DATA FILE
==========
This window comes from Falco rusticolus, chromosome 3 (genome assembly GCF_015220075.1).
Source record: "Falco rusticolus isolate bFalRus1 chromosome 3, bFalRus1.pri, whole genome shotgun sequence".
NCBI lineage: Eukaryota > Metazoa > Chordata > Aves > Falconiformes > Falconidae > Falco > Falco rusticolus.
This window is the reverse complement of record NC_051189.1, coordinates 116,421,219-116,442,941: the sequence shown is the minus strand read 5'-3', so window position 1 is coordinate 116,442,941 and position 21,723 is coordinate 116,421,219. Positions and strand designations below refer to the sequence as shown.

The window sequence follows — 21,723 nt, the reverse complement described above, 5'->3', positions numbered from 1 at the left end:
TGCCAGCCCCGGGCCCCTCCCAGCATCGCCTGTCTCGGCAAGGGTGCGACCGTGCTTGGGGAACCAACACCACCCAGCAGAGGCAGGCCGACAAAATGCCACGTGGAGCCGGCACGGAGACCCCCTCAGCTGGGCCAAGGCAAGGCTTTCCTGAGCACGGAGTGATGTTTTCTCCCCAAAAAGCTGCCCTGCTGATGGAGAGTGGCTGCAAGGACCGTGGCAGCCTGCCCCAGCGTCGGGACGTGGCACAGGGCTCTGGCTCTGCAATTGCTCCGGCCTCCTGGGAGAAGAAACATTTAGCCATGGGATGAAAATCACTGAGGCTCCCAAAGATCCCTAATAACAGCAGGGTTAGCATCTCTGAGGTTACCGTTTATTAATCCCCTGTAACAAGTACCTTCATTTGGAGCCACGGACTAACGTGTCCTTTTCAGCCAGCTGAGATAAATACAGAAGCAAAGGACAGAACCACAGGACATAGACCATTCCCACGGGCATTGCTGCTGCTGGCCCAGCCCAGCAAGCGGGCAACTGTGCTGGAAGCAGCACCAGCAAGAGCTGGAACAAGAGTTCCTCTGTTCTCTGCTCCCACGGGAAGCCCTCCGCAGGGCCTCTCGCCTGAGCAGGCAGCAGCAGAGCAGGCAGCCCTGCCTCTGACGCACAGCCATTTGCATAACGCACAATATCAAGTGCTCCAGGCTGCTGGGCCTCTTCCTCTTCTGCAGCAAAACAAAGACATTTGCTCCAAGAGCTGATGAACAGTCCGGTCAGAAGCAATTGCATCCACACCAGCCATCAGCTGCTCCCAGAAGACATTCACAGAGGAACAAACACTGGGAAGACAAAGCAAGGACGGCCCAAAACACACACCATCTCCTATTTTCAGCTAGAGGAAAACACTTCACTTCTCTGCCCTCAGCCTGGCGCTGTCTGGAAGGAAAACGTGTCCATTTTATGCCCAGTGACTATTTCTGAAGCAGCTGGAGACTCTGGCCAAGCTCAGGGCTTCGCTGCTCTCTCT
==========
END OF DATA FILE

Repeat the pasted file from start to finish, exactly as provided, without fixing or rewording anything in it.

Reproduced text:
This window comes from Falco rusticolus, chromosome 3 (genome assembly GCF_015220075.1).
Source record: "Falco rusticolus isolate bFalRus1 chromosome 3, bFalRus1.pri, whole genome shotgun sequence".
NCBI lineage: Eukaryota > Metazoa > Chordata > Aves > Falconiformes > Falconidae > Falco > Falco rusticolus.
This window is the reverse complement of record NC_051189.1, coordinates 116,421,219-116,442,941: the sequence shown is the minus strand read 5'-3', so window position 1 is coordinate 116,442,941 and position 21,723 is coordinate 116,421,219. Positions and strand designations below refer to the sequence as shown.

The window sequence follows — 21,723 nt, the reverse complement described above, 5'->3', positions numbered from 1 at the left end:
TGCCAGCCCCGGGCCCCTCCCAGCATCGCCTGTCTCGGCAAGGGTGCGACCGTGCTTGGGGAACCAACACCACCCAGCAGAGGCAGGCCGACAAAATGCCACGTGGAGCCGGCACGGAGACCCCCTCAGCTGGGCCAAGGCAAGGCTTTCCTGAGCACGGAGTGATGTTTTCTCCCCAAAAAGCTGCCCTGCTGATGGAGAGTGGCTGCAAGGACCGTGGCAGCCTGCCCCAGCGTCGGGACGTGGCACAGGGCTCTGGCTCTGCAATTGCTCCGGCCTCCTGGGAGAAGAAACATTTAGCCATGGGATGAAAATCACTGAGGCTCCCAAAGATCCCTAATAACAGCAGGGTTAGCATCTCTGAGGTTACCGTTTATTAATCCCCTGTAACAAGTACCTTCATTTGGAGCCACGGACTAACGTGTCCTTTTCAGCCAGCTGAGATAAATACAGAAGCAAAGGACAGAACCACAGGACATAGACCATTCCCACGGGCATTGCTGCTGCTGGCCCAGCCCAGCAAGCGGGCAACTGTGCTGGAAGCAGCACCAGCAAGAGCTGGAACAAGAGTTCCTCTGTTCTCTGCTCCCACGGGAAGCCCTCCGCAGGGCCTCTCGCCTGAGCAGGCAGCAGCAGAGCAGGCAGCCCTGCCTCTGACGCACAGCCATTTGCATAACGCACAATATCAAGTGCTCCAGGCTGCTGGGCCTCTTCCTCTTCTGCAGCAAAACAAAGACATTTGCTCCAAGAGCTGATGAACAGTCCGGTCAGAAGCAATTGCATCCACACCAGCCATCAGCTGCTCCCAGAAGACATTCACAGAGGAACAAACACTGGGAAGACAAAGCAAGGACGGCCCAAAACACACACCATCTCCTATTTTCAGCTAGAGGAAAACACTTCACTTCTCTGCCCTCAGCCTGGCGCTGTCTGGAAGGAAAACGTGTCCATTTTATGCCCAGTGACTATTTCTGAAGCAGCTGGAGACTCTGGCCAAGCTCAGGGCTTCGCTGCTCTCTCT